vocational training, but it is not adequate and most of the school do not go for this options.” We have in our school system some major drawbacks in form of hindrances such as absence of teachers, issues of quality and standardisation. Often technology is sought as a major tool to overcome these and add value to the in-use education system. On similar lines, Rita Kaul, adds in support of role of technology for skill development and vocational training, “India has a fast-growing Service based industry. So there is defi nitely a huge role of IT based education if we want to dominate globally since it will help both in terms of increasing reach as well as enhancing quality.” ICT presents a more unique way of making learning interesting and existing, especially in reference to use of multi-media. With a similar opinion about role of ICT, SC Arora mentioned that for imparting any type of education ICT can be used in form of audio- video aids, which makes learning and grasping of a concept easier for students.

PRIVATE INITIATIVES AND SKILLDEVELOPMENT PROGRAMMES
Skilled labour force is not only a demand of the industry but also a concern. In order to share the effort of creating a trained skilled force many private companies have started collaborative programmes to offer livelihood, especially to rural youth. One of such initiatives
is the Larsen and Toubro Ltd, ECC division’s initiative in partnership with MoRD, Government of India, where the former supports the latter for execution of Demand Driven Skill Developmentany kind of recognition, even if one is skilled, the person usually ends up  aving abrupt employment pattern or being unemployed off-and-on. The All India Council for  Vocational Education under MHRD is responsible for planning, guiding and coordinating the
programmes at national level for vocational education and training, mostly for the grade 10th pass students, besides the State Councils for Vocational Education at respective State Levels. A major question that rises is that of a ‘choice’. Is it only the government school children who need to be ready for introduction of any skills or vocational training, because we observe a large drop-out from government schools? Shouldn’t there also be an effort to train students from public and private school as well so that, if there is a choice, the young people can join the workforce directly after secondary or senior secondary level? Offcourse, there is a need! However, still a greater need is that of bringing an attitude change in the society towards such training or learning. There is a need to introduce for our Indian audience the importance of the non formal education, which is taken as synonymous with the skill development and vocational training education, in a manner so that it is considered as an important a supplement to higher education, and not completely discarded as a left-over for those who cannot do anything else, with formal education. Rita Kaul, Principal from The Millennium School, refl ects upon importance of non formal education or technical education,
“At the Millennium School, besides academics, we anyway equip our students with a variety of life skills which will help them become productive citizens. It is an essential part of the cutting edge learning system called the Millennium Learning System adopted by us.” Similarly, SC Arora, Vice Chairman, Lotus Valley International School, mentioned that there is a need to make students adept with non-formal education or skill education and vocational training that can enable them to get a job immediately after school, more so students from that strata of the society who do not wish to pursue higher education. He added that presently, most school students are not equipped with such skills that make them fi t for industrial based jobs. About inclusion of skill development in course and curriculum prescribed by CBSE, he opined that “Some subjects are there that cater to skill education and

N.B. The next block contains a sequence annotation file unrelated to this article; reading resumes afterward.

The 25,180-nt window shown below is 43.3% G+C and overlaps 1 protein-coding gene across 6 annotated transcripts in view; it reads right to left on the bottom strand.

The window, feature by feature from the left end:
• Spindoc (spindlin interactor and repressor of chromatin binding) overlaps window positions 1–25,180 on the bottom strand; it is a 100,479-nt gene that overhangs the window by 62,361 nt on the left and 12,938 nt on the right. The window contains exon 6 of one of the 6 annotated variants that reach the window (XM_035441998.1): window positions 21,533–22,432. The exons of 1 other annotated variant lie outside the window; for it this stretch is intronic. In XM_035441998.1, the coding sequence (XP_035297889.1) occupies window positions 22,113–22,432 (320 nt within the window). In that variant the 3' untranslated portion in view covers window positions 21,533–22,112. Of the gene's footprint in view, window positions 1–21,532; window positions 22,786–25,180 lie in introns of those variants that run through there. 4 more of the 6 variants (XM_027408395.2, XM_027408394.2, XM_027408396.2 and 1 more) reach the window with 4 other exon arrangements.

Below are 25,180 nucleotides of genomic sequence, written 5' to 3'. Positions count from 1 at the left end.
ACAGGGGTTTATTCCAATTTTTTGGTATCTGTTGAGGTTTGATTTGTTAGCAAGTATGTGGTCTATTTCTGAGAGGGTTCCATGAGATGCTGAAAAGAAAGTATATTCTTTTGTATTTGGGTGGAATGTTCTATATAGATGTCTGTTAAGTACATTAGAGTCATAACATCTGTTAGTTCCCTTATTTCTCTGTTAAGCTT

vocational training, but it is not adequate and most of the school do not go for this options.” We have in our school system some major drawbacks in form of hindrances such as absence of teachers, issues of quality and standardisation. Often technology is sought as a major tool to overcome these and add value to the in-use education system. On similar lines, Rita Kaul, adds in support of role of technology for skill development and vocational training, “India has a fast-growing Service based industry. So there is defi nitely a huge role of IT based education if we want to dominate globally since it will help both in terms of increasing reach as well as enhancing quality.” ICT presents a more unique way of making learning interesting and existing, especially in reference to use of multi-media. With a similar opinion about role of ICT, SC Arora mentioned that for imparting any type of education ICT can be used in form of audio- video aids, which makes learning and grasping of a concept easier for students.

PRIVATE INITIATIVES AND SKILL DEVELOPMENT PROGRAMMES
Skilled labour force is not only a demand of the industry but also a concern. In order to share the effort of creating a trained skilled force many private companies have started collaborative programmes to offer livelihood, especially to rural youth. One of such initiatives